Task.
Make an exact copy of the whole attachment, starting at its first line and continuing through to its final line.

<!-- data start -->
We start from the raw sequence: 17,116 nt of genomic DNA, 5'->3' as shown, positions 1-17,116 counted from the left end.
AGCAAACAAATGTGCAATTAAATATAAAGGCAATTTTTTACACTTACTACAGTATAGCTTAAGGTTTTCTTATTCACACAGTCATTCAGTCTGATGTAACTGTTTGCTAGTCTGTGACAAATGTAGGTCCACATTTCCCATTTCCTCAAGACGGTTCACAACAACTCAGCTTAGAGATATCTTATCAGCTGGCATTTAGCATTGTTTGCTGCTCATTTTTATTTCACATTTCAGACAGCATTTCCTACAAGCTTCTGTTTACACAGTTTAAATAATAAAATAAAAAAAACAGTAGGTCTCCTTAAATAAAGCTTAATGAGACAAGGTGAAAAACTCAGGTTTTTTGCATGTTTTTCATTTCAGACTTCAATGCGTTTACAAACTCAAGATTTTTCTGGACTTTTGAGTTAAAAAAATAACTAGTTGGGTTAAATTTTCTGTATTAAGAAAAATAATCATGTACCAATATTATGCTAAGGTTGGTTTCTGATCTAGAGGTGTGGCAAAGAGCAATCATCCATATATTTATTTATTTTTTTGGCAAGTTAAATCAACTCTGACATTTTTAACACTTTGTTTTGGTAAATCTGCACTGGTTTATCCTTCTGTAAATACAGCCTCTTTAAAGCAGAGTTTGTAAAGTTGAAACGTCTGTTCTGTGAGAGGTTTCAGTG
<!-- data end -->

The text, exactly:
We start from the raw sequence: 17,116 nt of genomic DNA, 5'->3' as shown, positions 1-17,116 counted from the left end.
AGCAAACAAATGTGCAATTAAATATAAAGGCAATTTTTTACACTTACTACAGTATAGCTTAAGGTTTTCTTATTCACACAGTCATTCAGTCTGATGTAACTGTTTGCTAGTCTGTGACAAATGTAGGTCCACATTTCCCATTTCCTCAAGACGGTTCACAACAACTCAGCTTAGAGATATCTTATCAGCTGGCATTTAGCATTGTTTGCTGCTCATTTTTATTTCACATTTCAGACAGCATTTCCTACAAGCTTCTGTTTACACAGTTTAAATAATAAAATAAAAAAAACAGTAGGTCTCCTTAAATAAAGCTTAATGAGACAAGGTGAAAAACTCAGGTTTTTTGCATGTTTTTCATTTCAGACTTCAATGCGTTTACAAACTCAAGATTTTTCTGGACTTTTGAGTTAAAAAAATAACTAGTTGGGTTAAATTTTCTGTATTAAGAAAAATAATCATGTACCAATATTATGCTAAGGTTGGTTTCTGATCTAGAGGTGTGGCAAAGAGCAATCATCCATATATTTATTTATTTTTTTGGCAAGTTAAATCAACTCTGACATTTTTAACACTTTGTTTTGGTAAATCTGCACTGGTTTATCCTTCTGTAAATACAGCCTCTTTAAAGCAGAGTTTGTAAAGTTGAAACGTCTGTTCTGTGAGAGGTTTCAGTG